5G Roll-Out: Huawei Turning Attention to Africa as Its Western Apathy Grows

5G Roll-Out: Huawei Turning Attention to Africa as Its Western Apathy Grows

The recent approval of 5G trialing came to a successful end and birthed hope of future where internet services thrive on the fastest speed in Nigeria.

The Ministry of Communication and Digital Economy has been on its toes in providing modalities needed to foster a 5G future in the country. But the interest appears to be attracting tech companies as Huawei promised to provide MTN with the needed support for the 5G-roll out.

The company assured MTN that it would provide advanced and innovative support that will enable efficient roll out of 5G services Nigeria.

Speaking in Abuja, earlier this week, Managing Director of Huawei Technologies Company, Mr. Zhang Lulu, said the company will supply MTN with the innovation that will offer customers the best experience.

Huawei has been at the forefront of 5G roll-out globally, and wishes to offer the technology behind it to MTN, especially as they are in partnership. This is coming at a time when there is global quest to establish 5G network as a faster alternative to 4G and 3G networks.

Since Huawei’s ouster in the U.S market, following a dispute with the government, the company has been looking for ways to expand its lead role in 5G roll-out, seeking partnership with telcos in Europe and Africa.

In Europe, the company has been noted to lobby its way far above its counterparts and competitors for 5G services, Ericsson and Nokia. Not wanting to limit itself to Asian markets only, Huawei has cashed in on the recently launched #Votefor5G campaign, strategizing methods to win the approval of European MEPs for a prominent position in the continent’s 5G roll-out.

Transparency reported that Huawei has had 42 meetings, 10 of which specifically mentioned the deployment of 5G technologies. This represents 24% of all 5G related meetings declared, a share that puts it in the top three together with Qualcomm, an American manufacturer of 5G chips for mobile phones and the 5G automotive association, a large consortium of companies seeking to market self-driving vehicles. Ericsson is reportedly having only 9.5% of its high-level meetings on 5G while Nokia has only 6%.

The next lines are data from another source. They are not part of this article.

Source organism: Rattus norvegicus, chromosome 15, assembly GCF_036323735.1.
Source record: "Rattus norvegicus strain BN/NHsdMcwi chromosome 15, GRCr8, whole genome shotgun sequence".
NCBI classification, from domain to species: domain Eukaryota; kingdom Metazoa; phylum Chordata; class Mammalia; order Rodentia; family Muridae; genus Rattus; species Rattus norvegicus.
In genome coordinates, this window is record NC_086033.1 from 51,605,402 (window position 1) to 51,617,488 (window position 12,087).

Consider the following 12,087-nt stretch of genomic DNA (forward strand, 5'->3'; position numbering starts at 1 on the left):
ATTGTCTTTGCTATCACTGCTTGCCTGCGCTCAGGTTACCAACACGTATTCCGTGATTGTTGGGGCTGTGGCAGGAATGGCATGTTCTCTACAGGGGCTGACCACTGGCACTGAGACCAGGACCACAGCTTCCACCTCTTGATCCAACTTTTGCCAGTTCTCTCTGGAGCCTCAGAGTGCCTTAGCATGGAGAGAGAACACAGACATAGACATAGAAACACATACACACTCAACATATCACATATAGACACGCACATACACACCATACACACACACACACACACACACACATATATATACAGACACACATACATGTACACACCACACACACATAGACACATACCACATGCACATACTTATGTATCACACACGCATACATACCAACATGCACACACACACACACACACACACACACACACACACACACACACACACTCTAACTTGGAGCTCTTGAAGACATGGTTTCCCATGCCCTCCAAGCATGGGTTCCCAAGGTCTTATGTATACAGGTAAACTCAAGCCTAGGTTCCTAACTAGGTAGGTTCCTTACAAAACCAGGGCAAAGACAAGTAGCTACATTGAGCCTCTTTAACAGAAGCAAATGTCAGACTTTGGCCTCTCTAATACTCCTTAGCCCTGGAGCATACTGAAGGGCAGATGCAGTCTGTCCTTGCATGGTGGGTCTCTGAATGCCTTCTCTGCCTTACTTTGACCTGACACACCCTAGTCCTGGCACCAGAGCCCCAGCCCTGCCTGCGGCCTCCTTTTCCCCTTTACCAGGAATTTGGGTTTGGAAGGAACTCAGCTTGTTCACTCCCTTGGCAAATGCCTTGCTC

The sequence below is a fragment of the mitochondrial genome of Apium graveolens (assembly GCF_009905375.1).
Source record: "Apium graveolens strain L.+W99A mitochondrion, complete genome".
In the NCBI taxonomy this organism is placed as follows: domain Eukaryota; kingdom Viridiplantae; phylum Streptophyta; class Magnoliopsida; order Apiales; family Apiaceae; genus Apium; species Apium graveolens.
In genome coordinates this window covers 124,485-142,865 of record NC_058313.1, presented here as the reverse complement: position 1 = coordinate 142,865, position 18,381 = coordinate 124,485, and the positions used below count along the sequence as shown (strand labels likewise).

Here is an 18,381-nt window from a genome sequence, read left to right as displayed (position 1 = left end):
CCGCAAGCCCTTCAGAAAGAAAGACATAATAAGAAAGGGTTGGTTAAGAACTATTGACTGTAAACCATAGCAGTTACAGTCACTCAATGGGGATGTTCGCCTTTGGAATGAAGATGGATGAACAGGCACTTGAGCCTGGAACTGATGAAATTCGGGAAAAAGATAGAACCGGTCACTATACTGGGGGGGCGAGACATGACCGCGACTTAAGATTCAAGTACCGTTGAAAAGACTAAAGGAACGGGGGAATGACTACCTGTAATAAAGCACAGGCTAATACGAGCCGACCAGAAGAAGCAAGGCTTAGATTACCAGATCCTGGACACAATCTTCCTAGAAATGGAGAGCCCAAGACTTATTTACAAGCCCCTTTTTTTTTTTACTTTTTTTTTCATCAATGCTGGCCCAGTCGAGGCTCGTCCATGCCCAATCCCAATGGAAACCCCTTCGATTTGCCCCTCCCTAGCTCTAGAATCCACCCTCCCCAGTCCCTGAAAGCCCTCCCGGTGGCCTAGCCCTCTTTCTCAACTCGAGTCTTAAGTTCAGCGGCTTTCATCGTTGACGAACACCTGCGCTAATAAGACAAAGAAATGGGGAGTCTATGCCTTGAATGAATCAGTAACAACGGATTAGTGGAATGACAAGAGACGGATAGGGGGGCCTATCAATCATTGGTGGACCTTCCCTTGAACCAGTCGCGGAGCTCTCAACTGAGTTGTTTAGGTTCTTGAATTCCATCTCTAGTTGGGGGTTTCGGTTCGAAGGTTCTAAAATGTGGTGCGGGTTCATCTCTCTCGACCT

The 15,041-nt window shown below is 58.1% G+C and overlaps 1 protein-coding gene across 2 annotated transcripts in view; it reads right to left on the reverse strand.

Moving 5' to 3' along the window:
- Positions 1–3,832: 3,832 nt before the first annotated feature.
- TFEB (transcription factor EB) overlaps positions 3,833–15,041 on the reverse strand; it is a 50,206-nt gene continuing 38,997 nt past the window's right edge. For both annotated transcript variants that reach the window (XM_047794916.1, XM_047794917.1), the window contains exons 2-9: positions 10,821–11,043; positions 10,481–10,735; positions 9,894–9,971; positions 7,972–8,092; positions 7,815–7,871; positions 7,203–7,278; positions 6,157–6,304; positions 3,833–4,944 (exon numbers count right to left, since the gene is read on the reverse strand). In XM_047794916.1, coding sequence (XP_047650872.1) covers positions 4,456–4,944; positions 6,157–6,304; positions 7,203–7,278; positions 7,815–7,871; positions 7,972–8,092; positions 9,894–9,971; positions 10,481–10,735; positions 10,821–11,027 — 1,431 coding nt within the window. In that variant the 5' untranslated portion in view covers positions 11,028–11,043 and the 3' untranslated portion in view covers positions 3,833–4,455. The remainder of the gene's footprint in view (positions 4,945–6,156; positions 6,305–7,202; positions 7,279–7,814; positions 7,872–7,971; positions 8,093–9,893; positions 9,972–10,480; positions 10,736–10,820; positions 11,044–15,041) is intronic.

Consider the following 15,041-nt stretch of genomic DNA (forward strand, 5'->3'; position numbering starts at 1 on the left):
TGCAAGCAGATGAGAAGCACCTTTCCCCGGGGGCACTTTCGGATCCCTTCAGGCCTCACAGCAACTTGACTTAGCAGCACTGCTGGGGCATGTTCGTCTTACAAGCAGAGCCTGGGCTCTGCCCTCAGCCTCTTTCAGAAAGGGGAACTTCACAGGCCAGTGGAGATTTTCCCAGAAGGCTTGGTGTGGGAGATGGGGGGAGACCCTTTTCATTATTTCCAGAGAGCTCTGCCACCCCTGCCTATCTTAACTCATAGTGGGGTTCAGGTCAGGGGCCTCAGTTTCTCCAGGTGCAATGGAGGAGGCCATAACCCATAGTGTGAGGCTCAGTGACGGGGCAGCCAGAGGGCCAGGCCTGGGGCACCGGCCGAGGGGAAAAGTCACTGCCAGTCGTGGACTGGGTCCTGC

However, a politically inspired controversy keeps following Huawei wherever it goes in the West. In December last year, a Huawei executive was arrested in Poland on charges of spying for China, though the company insisted it has nothing to do with its operations, the development only heightened an already intense suspicion about Huawei’s activities in Europe.

The consequence of being an independent enterprise of Chinese origin is that you never really have to be treated as one in the West, because everything in China is under the control of the Chinese Communist Party (CCP). Martin Thorley, an expert on international engagement with China at the University of Nottingham explains it this way:

“Imagine if the Conservative party in the UK controlled the army, the judiciary, all newspapers, the police force, major companies, and all universities. It would be a very different country.

“Huawei is part of this network and subject to these forces, so the question is whether a company ultimately subject to the whim of the CCP should be involved in sensitive security projects abroad. Some may argue that it should but they need to understand that when called upon Huawei must do as the part says.”

Gradually, countries and companies are keeping their distance from Huawei. Vodafone was among the first in the UK to cut every tie with the Chinese company. Huawei has also been barred from supplying next-generation 5G equipment, the technology that will connect to the Internet of Things (IoT) to Australia and New Zealand.

It is through this path filled with politically-charged hurdles that Huawei struggles to exert a leadership role in 5G roll-out across the world. But it seems to be weighing its options, and Africa is becoming a destination of interest because of China’s influence in Africa or seeming less-government interest in its activities. Therefore, Huawei’s only obstacle in Africa will be lack of governments’ will to push 5G trials.

So in African countries where 5G has been trialed and approved, technical innovations needed to implement the roll-out become a barrier, but an opportunity for Huawei to get in the way.

From 5G network equipment to devices, African countries have little options than to accept excitedly, anything that Huawei has to offer. MTN is the first in Nigeria; many more operators in the telecom industry will join the list in no time.

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